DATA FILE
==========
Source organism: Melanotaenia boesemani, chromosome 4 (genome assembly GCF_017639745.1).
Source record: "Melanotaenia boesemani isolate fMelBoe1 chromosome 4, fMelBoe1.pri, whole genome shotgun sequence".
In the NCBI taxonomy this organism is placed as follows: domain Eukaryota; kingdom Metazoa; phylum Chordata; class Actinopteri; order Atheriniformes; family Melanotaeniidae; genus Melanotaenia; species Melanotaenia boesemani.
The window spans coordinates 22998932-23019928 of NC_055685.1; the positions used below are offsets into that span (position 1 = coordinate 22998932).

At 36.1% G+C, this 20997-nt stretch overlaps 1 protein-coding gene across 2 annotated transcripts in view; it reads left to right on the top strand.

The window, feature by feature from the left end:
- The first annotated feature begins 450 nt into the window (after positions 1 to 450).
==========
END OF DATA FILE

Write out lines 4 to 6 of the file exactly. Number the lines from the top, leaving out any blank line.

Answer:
The window spans coordinates 22998932-23019928 of NC_055685.1; the positions used below are offsets into that span (position 1 = coordinate 22998932).

At 36.1% G+C, this 20997-nt stretch overlaps 1 protein-coding gene across 2 annotated transcripts in view; it reads left to right on the top strand.

The window, feature by feature from the left end: